ATHENS, GA--I was bored in my own screening tonight so I took pictures of the screen with people’s heads silhouetted at the bottom (as always, remember to click on these images for full size):
I was bored because I thought the audience was. The crowd at the M. Smith Griffith Auditorium at the Georgia Museum of Art was so reserved I wasn’t always sure they were actually there. Just shy of 40 people spread themselves out equidistantly in the 200-person theater, and I was so insecure after their display of silence, especially on the heels of the laugh-riot in the Burgiss Theater at Furman, that I actually asked them, from the stage, “Did you like the film?” Almost as though I had some baroque punch line I was building up to, like Hedwig’s routine about what poor animal hadda die so that she could wear that fur (her Aunt Trude). But I had no routine and no punch line, I only had a more than slightly pathetic question. Miraculously, in the reading, in the Q&A and in the conversations that followed afterward it seemed that most of them did like the film. They were just very, very quiet about it. Was it because they were in a museum? Maybe they were afraid if they laughed, a docent would come over and smack them. Maybe--this is a terrible thought--it was an elaborate art installation and they were in fact a representation of an audience. Oddly, the biggest laugh of the night came during the reading from Oh My God, in the part where I recall the time, after the New York premiere at St. Bartholomew's Church, when someone came up and said it was the first time he'd heard the word "blowjob" in church. "And if this film achieves nothing else..." (Note to self: Georgia audiences like blowjobs-in-church humor.) Lo and behold, after the show the Bar Nothing Boutique was down one e-book.
Southern Circuit cruise director Allen Bell has posted the podcast of the interview we did by phone a few days ago, after I’d slept two hours following an Oh My God editing all-nighter (here's a page with the MP3 file). Allen is a good interviewer, and an ace radio editor. He took a junkyard of stunned pauses, conversational U-turns, yawns and stuttering to make me sound half human, even occasionally awake. When I listened to the final product I was relieved, but then felt sheepish about my closing remarks, urging believers to come out and see the film even though it was a pack of atheists cracking jokes about their lord and savior. Why did I feel the need to pander? But sure enough, after the film, guess who made a point of coming up and saying how much they liked the film--two church choir members, a church organist, and a devout Catholic. My audience! Does the Vatican have, like, a film series?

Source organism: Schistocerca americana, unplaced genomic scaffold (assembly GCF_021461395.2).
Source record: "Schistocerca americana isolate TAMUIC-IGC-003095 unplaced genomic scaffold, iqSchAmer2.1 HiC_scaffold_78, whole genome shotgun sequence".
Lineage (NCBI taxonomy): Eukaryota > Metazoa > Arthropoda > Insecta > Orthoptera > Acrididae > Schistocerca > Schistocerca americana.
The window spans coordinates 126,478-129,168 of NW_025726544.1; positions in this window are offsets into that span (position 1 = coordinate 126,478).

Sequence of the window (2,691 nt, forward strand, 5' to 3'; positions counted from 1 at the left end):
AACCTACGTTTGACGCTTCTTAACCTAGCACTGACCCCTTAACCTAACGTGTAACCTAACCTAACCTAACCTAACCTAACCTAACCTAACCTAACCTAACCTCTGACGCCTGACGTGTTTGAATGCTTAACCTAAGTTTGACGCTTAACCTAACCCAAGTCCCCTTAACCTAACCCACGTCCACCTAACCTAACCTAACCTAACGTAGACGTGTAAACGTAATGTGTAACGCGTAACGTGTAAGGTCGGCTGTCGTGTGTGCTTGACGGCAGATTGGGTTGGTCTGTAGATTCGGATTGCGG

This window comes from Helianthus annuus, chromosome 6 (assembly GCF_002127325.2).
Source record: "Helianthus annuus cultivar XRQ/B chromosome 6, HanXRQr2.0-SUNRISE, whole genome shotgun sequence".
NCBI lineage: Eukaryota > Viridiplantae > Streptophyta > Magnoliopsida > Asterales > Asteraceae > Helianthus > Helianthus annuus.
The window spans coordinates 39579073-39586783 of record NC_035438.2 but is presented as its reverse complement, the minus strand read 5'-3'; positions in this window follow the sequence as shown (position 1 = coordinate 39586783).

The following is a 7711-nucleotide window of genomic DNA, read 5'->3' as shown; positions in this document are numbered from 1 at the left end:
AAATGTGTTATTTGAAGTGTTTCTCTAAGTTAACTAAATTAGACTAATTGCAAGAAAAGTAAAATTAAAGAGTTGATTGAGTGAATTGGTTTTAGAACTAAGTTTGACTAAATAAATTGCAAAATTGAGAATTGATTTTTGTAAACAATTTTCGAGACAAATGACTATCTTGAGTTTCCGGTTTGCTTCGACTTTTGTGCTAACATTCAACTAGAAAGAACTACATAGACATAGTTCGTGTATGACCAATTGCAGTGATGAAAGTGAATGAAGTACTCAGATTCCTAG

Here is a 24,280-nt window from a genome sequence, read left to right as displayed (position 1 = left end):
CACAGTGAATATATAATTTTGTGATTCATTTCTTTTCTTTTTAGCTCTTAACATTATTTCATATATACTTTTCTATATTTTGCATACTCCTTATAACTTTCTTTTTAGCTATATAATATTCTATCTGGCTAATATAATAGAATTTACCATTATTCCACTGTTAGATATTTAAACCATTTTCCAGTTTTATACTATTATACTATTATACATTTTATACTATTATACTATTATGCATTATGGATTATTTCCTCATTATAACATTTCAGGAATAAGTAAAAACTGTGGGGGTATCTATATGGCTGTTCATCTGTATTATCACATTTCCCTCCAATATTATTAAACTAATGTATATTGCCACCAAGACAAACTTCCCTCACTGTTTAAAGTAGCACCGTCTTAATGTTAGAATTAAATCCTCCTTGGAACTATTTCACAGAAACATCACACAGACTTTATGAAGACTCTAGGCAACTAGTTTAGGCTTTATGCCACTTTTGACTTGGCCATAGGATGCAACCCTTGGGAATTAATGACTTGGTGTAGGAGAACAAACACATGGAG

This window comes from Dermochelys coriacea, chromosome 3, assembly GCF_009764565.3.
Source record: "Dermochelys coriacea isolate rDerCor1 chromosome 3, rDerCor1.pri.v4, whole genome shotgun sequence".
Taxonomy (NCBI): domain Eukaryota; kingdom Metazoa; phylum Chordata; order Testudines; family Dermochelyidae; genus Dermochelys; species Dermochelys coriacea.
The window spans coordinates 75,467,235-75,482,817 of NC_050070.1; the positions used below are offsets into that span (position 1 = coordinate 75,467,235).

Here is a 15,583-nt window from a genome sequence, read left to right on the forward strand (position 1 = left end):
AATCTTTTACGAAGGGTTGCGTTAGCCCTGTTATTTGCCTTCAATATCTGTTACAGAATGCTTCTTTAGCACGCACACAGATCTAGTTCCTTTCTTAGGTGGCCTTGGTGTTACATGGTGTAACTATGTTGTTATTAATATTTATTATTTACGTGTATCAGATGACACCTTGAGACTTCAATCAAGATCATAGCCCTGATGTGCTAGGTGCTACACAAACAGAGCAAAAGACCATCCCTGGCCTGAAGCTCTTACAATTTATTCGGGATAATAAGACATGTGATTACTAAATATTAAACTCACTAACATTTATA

- Paul Festa’s first film, Apparition of the Eternal Church (2006, 51 min), captures the responses of 31 artists to the apocalyptic music of Olivier Messiaen (with Justin Bond, John Cameron Mitchell, Harold Bloom; screenings: Grace Cathedral, Barbican Centre, Library of Congress; “Remarkable”—The New Yorker; “Stunning”—Chicago Sun-Times; “Sublime”—Globe & Mail; numerous awards). Festa performs the Tchaikovsky violin concerto, opposite members of the San Francisco Ballet and The Cockettes, in his award-winning second film, The Glitter Emergency (2010, 20 min), a silent-film drag ballet comedy (“Enormous visual and musical inventiveness…full of pleasure and joy...Festa gives a bravura performance."—Film Threat). He produced, wrote and edited, with director Austin Forbord, and was chief archivist, for the Emmy-nominated documentary Stage Left: A Story of Theater in San Francisco (2010, 80 min: with Robin Williams, Bill Irwin, Peter Coyote; screenings: Geary Theater, KQED; “Intriguing...entertaining...a valuable record”—Variety). Performances as violinist and actor: ODC Theater, Center for Performance Research, Kunst-Stoff, TheatreFIRST, North Bay Shakespeare, Albert Fuller's Helicon Ensemble (Merkin Hall, Weill Hall at Carnegie Hall, Alice Tully Hall). US, Boston, NYC, SF, LA and DC (Coolidge Auditorium at the Library of Congress on the “Betts” Stradivarius) premieres of Messiaen’s Fantaisie for violin and piano. He is the author of OH MY GOD: Messiaen in the Ear of the Unbeliever, based on Apparition of the Eternal Church, and several anthologized essays, and has written for The Daily Beast, Salon, Nerve, and The New York Times Book Review. Current projects include a novel and Tie It Into My Hand (2014, ca. 80 min), a documentary feature that has screened as a work in progress at the Cannes film market and at ODC Theater in San Francisco (with Alan Cumming, Gary Graffman, Peter Coyote, Mink Stole, Robert Pinsky; "A fascinating exploration of the artistic life, as rollickingly entertaining as it is insightful and stirring."—San Francisco Bay Guardian). Education: Yale (B.A.; prizes, honors, distinction), Juilliard (Cert., Adv. Cert., scholarships). Residencies: Yaddo, MacDowell, ODC Theater, Centre des Récollets.
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- Southern Circuit 6: Columbia, S.C. ROCKS!
- Southern Circuit 5: I feel like I'm in a museum
- Southern Circuit: Flushers, waffles, detours, loop...
- Southern Circuit: The youth of America, or, why I ...
- Southern Circuit: Media frenzy in Greenville, SC
- Southern Circuit: miles to go before I sleep
- Bay Area premiere of my movie--THIS FRIDAY
- Copybitch: Times for a verb
- Oh My God revised pages
- LA premiere postponed
- Messiaen movie, Bill Viola, and new trailer
- Copybitch: CNN vs. "Guiliani"
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